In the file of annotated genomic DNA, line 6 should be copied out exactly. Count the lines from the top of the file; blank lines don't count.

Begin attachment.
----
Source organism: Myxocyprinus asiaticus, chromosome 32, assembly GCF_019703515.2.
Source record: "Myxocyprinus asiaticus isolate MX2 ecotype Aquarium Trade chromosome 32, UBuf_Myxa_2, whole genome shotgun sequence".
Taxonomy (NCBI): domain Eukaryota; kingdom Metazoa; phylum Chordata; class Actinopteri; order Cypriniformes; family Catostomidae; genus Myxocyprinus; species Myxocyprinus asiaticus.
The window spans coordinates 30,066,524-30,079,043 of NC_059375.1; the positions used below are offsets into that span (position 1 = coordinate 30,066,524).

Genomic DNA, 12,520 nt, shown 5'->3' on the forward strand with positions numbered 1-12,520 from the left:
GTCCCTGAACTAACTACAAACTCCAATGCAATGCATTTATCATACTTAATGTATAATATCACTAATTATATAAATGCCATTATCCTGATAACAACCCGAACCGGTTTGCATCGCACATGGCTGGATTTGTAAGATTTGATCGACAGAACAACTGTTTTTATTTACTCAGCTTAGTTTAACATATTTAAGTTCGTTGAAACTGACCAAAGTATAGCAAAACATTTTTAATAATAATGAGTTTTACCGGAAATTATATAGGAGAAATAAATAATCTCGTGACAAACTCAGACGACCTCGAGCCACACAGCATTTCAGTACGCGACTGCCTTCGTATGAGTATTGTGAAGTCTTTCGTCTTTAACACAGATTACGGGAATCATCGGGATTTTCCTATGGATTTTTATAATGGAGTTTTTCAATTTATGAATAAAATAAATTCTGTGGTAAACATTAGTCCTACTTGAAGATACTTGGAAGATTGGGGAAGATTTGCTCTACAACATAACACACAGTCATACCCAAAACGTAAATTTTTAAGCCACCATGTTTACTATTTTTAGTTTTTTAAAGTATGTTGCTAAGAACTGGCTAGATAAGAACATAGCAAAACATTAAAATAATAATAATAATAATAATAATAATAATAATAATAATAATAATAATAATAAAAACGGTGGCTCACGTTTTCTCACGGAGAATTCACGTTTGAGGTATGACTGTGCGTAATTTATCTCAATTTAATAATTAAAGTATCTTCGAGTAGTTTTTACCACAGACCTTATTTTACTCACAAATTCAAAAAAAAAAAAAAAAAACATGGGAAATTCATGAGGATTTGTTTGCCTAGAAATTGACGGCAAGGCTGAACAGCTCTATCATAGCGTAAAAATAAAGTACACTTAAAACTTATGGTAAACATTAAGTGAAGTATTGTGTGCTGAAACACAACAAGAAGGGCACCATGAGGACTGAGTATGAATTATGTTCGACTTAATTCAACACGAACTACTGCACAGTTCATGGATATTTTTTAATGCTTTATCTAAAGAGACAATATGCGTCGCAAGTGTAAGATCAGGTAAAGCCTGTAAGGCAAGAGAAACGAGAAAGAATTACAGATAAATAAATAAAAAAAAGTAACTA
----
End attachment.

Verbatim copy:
GTCCCTGAACTAACTACAAACTCCAATGCAATGCATTTATCATACTTAATGTATAATATCACTAATTATATAAATGCCATTATCCTGATAACAACCCGAACCGGTTTGCATCGCACATGGCTGGATTTGTAAGATTTGATCGACAGAACAACTGTTTTTATTTACTCAGCTTAGTTTAACATATTTAAGTTCGTTGAAACTGACCAAAGTATAGCAAAACATTTTTAATAATAATGAGTTTTACCGGAAATTATATAGGAGAAATAAATAATCTCGTGACAAACTCAGACGACCTCGAGCCACACAGCATTTCAGTACGCGACTGCCTTCGTATGAGTATTGTGAAGTCTTTCGTCTTTAACACAGATTACGGGAATCATCGGGATTTTCCTATGGATTTTTATAATGGAGTTTTTCAATTTATGAATAAAATAAATTCTGTGGTAAACATTAGTCCTACTTGAAGATACTTGGAAGATTGGGGAAGATTTGCTCTACAACATAACACACAGTCATACCCAAAACGTAAATTTTTAAGCCACCATGTTTACTATTTTTAGTTTTTTAAAGTATGTTGCTAAGAACTGGCTAGATAAGAACATAGCAAAACATTAAAATAATAATAATAATAATAATAATAATAATAATAATAATAATAATAATAATAAAAACGGTGGCTCACGTTTTCTCACGGAGAATTCACGTTTGAGGTATGACTGTGCGTAATTTATCTCAATTTAATAATTAAAGTATCTTCGAGTAGTTTTTACCACAGACCTTATTTTACTCACAAATTCAAAAAAAAAAAAAAAAAACATGGGAAATTCATGAGGATTTGTTTGCCTAGAAATTGACGGCAAGGCTGAACAGCTCTATCATAGCGTAAAAATAAAGTACACTTAAAACTTATGGTAAACATTAAGTGAAGTATTGTGTGCTGAAACACAACAAGAAGGGCACCATGAGGACTGAGTATGAATTATGTTCGACTTAATTCAACACGAACTACTGCACAGTTCATGGATATTTTTTAATGCTTTATCTAAAGAGACAATATGCGTCGCAAGTGTAAGATCAGGTAAAGCCTGTAAGGCAAGAGAAACGAGAAAGAATTACAGATAAATAAATAAAAAAAAGTAACTA